Archives for January 2020

January 27, 2020 - No Comments!

January 2020 Newsletter

We are now two years old! So far, we’ve been working relatively quietly.  Developing technology.  Generating images.  Building relationships.  Testing ideas. 
Here is what we've been up to.  This quarterly newsletter will catch you up on our:

  • 3D modeling work for the Chickasaw Nation
  • Scouting and documenting rock art sites in the Western United States
  • The Launch of our vision for the Mural of America!

Thanks for being part of the Archive’s work.  To show our gratitude, everyone who receives this newsletter is automatically entered into a quarterly drawing to receive a signed 8.5 x 11” print.  Here’s this quarter’s shot:

King's Crown petroglyphs above Ferron, Utah part of our Mural of America project

Although only one person will win the drawing, there is a way you can guarantee you’ll get your hands on the print.  If you click here and donate $100 (or more!) to support the Archive’s work, we will send you the print as our thank you.  
Stephen Alvarez
Founder, Ancient Art Archive

Chickasaw Nation | Documenting Sacred Sites

Long prior to European Contact, the Chickasaw people established their homeland in an area that included parts of today’s Mississippi, Alabama, Tennessee, and Kentucky.  Under the U.S. federal government’s Indian Removal policy, the Chickasaw Nation was forced on the Trail of Tears to south-central Oklahoma in the 1830s.  Although the Nation has created new opportunities in its new homeland, origin stories passed down through the generations still refer to formative events that occurred in the Southeast. To reestablish their connection with their former homeland and protect ancestral sacred places, the Nation has been purchasing lands containing important sites in Alabama and Mississippi.  Even so, tribal members are still physically dislocated from these cultural assets, and most, including elders, have not been able to visit the sites in person. 

The Chickasaw Homeland in the Southern United States. For a description of the homeland from the Chickasaw Press go here.

n 2019, the Chickasaw Nation contracted with the University of Tennessee and the Ancient Art Archive to help address this challenge, hiring us to document, analyze, and model a sacred rock art site in their traditional homeland.  Working for the Chickasaw was an honor and allowed us to develop and refine documentation and 3D modeling techniques that enable people to virtually experience the sites in truly remarkable detail.  It also helped provide the Archive with a blueprint for how to work with descendant communities in other areas of the country – not just in consultation, but in cooperation and collaboration as well.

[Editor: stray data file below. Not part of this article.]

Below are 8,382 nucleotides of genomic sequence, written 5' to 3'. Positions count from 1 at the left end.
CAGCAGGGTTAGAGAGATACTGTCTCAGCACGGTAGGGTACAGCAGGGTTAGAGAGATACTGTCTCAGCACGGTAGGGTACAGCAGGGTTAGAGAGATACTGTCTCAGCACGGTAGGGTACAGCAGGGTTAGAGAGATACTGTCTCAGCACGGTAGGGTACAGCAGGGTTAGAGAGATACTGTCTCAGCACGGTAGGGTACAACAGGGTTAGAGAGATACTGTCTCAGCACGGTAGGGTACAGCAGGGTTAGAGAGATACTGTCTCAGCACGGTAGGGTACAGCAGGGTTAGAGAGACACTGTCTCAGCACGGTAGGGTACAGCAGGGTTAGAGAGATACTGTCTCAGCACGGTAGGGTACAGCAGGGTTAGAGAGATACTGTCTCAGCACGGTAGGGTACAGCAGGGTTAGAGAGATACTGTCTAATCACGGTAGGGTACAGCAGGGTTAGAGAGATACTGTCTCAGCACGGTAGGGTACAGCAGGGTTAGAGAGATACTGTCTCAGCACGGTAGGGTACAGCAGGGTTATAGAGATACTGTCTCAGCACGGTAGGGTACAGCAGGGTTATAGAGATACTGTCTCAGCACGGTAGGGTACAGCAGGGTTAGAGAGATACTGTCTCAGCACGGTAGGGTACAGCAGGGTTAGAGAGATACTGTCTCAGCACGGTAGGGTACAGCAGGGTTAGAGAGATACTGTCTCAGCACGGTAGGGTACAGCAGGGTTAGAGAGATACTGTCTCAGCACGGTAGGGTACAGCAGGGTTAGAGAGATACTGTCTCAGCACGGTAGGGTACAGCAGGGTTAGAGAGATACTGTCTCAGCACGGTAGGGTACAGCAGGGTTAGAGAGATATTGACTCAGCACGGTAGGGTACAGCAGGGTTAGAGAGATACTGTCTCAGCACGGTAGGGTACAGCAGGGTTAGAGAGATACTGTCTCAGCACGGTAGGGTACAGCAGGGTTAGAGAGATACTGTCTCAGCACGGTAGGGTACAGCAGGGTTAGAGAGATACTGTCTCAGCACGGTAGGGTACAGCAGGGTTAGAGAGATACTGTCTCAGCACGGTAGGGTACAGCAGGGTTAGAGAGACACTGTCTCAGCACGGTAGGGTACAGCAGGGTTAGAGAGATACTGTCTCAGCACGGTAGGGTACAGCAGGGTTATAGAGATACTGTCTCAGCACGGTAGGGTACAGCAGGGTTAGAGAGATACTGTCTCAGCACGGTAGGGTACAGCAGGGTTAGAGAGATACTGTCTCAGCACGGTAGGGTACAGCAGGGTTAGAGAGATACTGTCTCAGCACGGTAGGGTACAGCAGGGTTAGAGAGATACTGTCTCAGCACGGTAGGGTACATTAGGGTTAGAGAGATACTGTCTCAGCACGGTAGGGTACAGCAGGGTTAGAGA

Using VR technology, we could provide the Nation with intellectual access and an incredibly realistic way to visit these places.  Because the Chickasaw Nation owns the site and purchased the rights to the images, we can’t share any specific photographs or video or the location of the site at this time, but we can share what it was like to present the story to the Chickasaws in their Oklahoma home.

Watching resource managers, elders, young people, artists, and other tribal members virtually experience the art related to their origin stories was a powerful experience.  Through technology, they got to see how the stories are written on the landscape in their ancient homeland.  As they watched, their faces lit up with dreams and ideas, and their animated conversations afterward reflected a renewed sense of connection to their past and to their community. We thank Chickasaw Nation Governor Bill Anoatubby for working to preserve and protect precious cultural resources even in the now far-distant traditional homeland so that Chickasaws can maintain the connection with their cultural heritage. 

This episode of Chickasaw TV shows a program that brings Chickasaw youth to the homeland for an extended exploration. The connection and emotions of that visit are palpable. We can help empower that connection through virtual reality modeling

National Geographic | Artwork in Western National Monuments

Pahranagat style anthropomorphic figure in the Basin and Range National Monument
Read more

January 21, 2020 - No Comments!

3D Model on the San Rafael Swell

We just updated a 3D model of a site on the San Rafael Swell in Utah. It is now optimized for VR viewing inside an Oculus or phone-based headset.

Barrier Canyon Style artwork as is shown at this site is some of the most evocative and mysterious pre-Columbian art in North America. Preserving and sharing sites like this in a responsible manner that does not endanger the artwork is what led me to create the Ancient Art Archive.

However, we can only do work like this with your support. The Archive is a 501(c)(3) not for profit. Your donations help us share and preserve humanity's oldest stories.

January 6, 2020 - No Comments!

Using 3D imaging to see rock art of the Orinoco

Cerro Pintado petroglyphs with enhanced overlay Photo by Philip Riris

In Western Venezuela, there is large scale rock art along rapids in the Orinoco river. University College of London archeologist Philip Riris used the same 3D imaging technology that we have pioneered to visualize the images.

See the whole article in Antiquity here.

Photogrammetry lets us look for petroglyphs that are otherwise impossible to see. At one of the Ancient Art Archive sites in the Southeastern US we've spent months mapping the fine level engravings on a cave ceiling. The work is difficult and painstaking but it can reveal artwork that is otherwise impossible to see (more here).

Southeastern artwork discovered with 3D imaging technology

Hats off to Riris and his team for adapting 3D technology to see otherwise invisible work.